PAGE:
Chop the meat (chicken, pork, lamb, beef, etc.) in small sizes, about a kilo or two maximum each; the meat must be too thick to help infuse flavors into the meat. It is too thin to burn; 1 kilo or 2 with a minimum of 2 inches will cook perfectly.

Before marinating, pierce some holes in the meat with a fork to make it easier to absorb the sauce. You can also use a knife for beef and similar.

To prepare the sauce: Blend the Aji Panca, yellow chili, garlic, cumin, rosemary, and Huacatay, and add vinegar, black beer, soy sauce, lemon juice, orange juice, chica if possible, and salt.

Make sure you cover all parts of the meat and leave it sleeping in the sauce overnight.

Step 2: Make an earthenware oven.

Make a hole about 10 cm deep in the ground where you need to build an earthenware oven using stones; you need to wash the stones previously.

Place the big rocks on the bottom and the small ones on top. You need to build a half dome with a wide doorway from where you will set fire.

Step 3: Heating the stones

Once your stone is ready, carefully place the wood and light a fire; you must keep it on fire for about 1 hour until it is very hot. The inner part of the over must be white; this indicates that the stones are hot enough to cook the meat.

Step 4: Place the ingredients

Before setting off the fire, make sure you have all ingredients ready around the oven and ready to put in; this way, we will not waste time, and the oven won’t get cold.

First, take a bowl with clean water, add salt, and with the help of herbs, sprinkle slowly to clean the hot stones while still on fire. This will add a salty taste to all our ingredients.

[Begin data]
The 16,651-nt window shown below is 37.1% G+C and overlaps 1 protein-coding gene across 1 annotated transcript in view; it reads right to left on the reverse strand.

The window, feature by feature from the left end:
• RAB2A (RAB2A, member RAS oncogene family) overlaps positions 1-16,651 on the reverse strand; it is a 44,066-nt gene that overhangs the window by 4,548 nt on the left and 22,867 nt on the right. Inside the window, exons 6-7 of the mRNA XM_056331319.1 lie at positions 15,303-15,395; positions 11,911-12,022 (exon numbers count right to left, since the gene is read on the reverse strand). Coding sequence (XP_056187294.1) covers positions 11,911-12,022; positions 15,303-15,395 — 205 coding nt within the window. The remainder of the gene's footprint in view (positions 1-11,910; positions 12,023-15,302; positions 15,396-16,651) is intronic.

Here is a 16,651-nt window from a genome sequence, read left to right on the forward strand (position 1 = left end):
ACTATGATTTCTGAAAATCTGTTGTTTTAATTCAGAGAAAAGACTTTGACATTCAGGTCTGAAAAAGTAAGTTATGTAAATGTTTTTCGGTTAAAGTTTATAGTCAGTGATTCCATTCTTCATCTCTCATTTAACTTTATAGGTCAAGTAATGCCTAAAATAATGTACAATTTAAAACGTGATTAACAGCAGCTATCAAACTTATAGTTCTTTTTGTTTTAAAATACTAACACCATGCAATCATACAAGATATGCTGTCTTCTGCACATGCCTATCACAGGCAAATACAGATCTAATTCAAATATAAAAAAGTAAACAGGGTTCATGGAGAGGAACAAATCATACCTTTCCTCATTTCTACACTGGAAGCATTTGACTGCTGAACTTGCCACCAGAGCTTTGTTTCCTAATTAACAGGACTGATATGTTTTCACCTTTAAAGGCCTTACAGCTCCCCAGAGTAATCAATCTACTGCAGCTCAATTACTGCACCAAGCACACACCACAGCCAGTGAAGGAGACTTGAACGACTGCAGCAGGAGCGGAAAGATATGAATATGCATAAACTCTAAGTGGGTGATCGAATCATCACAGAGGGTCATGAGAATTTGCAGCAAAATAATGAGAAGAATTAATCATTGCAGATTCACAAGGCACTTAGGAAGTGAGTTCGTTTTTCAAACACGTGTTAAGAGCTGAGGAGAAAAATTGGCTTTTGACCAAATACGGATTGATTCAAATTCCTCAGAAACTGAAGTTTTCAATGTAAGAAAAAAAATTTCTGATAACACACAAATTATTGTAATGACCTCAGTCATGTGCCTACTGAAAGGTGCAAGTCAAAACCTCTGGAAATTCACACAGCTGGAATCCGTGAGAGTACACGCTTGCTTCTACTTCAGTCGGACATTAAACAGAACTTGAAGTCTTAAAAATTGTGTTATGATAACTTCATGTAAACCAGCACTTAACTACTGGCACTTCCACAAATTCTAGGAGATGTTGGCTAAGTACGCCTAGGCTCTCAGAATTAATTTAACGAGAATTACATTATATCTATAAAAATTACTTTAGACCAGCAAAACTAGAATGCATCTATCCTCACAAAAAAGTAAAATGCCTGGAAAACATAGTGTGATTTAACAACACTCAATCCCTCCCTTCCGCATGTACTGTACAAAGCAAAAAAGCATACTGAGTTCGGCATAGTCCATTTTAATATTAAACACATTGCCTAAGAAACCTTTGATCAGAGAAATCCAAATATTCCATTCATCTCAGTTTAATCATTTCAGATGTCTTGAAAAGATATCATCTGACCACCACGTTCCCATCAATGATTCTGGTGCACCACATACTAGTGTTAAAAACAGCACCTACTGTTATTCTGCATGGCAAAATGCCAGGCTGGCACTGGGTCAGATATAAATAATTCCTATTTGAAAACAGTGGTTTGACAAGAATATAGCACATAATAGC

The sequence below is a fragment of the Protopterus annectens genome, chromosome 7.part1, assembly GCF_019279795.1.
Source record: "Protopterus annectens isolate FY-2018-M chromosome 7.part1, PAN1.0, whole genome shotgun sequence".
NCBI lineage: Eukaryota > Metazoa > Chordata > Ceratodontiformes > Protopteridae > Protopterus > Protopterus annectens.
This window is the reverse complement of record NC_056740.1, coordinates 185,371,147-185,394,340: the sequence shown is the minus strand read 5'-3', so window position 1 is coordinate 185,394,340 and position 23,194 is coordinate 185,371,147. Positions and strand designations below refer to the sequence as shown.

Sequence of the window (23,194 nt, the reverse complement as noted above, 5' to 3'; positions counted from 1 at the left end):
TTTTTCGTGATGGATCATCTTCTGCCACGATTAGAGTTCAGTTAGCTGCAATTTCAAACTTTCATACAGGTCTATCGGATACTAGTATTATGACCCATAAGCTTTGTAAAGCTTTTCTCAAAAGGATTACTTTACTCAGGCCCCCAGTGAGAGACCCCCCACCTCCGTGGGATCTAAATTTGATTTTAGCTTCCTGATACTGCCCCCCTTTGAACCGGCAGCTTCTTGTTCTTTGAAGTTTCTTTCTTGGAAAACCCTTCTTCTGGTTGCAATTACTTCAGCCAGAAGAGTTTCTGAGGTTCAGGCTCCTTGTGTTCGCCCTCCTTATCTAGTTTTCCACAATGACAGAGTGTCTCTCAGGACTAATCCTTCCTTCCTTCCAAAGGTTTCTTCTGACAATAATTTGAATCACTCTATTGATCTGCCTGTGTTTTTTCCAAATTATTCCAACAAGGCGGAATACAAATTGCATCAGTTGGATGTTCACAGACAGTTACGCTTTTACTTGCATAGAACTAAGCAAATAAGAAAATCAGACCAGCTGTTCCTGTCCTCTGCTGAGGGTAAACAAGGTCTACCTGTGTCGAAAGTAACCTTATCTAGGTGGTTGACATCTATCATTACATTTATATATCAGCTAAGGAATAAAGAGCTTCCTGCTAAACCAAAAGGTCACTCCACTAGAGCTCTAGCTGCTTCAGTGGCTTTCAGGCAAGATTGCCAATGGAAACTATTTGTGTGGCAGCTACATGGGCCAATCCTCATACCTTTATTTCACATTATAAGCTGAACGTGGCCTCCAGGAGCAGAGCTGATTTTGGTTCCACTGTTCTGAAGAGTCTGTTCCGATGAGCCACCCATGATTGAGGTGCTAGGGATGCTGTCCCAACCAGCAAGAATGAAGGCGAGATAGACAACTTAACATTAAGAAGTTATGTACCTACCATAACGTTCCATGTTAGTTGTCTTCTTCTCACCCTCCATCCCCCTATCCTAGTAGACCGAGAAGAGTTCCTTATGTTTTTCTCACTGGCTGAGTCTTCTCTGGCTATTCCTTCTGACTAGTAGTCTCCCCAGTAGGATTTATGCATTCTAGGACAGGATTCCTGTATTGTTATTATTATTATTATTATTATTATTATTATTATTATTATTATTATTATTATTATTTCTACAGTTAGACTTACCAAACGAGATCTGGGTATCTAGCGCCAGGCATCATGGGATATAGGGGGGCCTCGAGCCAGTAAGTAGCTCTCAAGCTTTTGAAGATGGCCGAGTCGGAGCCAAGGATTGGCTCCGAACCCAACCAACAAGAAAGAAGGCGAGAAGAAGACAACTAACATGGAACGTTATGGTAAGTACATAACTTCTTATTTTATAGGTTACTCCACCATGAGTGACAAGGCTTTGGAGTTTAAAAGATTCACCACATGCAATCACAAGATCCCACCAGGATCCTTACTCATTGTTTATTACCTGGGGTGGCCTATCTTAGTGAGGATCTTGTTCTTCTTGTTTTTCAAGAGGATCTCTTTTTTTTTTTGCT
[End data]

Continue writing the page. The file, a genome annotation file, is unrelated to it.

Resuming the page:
You can also sprinkle salt and sweets on the potatoes while still wet and leave them to dry before placing them in the oven.

Cuy and other meats at Pachamanca | TreXperience
Cuy and other meats at Pachamanca
Variety of tubers oca, potatoes, sweet potatoes | TreXperience
Variety of tubers: oca, potatoes, sweet potatoes

Step 4: Bury with herbs and soil.

Once you remove the fire, carefully destroy the dome, remove the hot stone with the help of thick gloves or tongs, and put it on a clean side.

At the base of the oven, place the potato first, only one layer, then another layer of hot stones, add another layer with meat, and always cover with stones; at the top layer, you can add beans, plantains, guinea pig, or anything that can cook easily.

Cover with herbs such as Muña or clean grass; you must cover all areas to avoid contact with soil.

On top of the herbs, you can cover them with a rug, and locals use clean plastic.

Once you make sure that there is no way soil enters the oven, cover everything with soil about 5 centimeters deep. You must make sure all areas are covered. Otherwise, the heat will escape. The cooking will take about 45 minutes.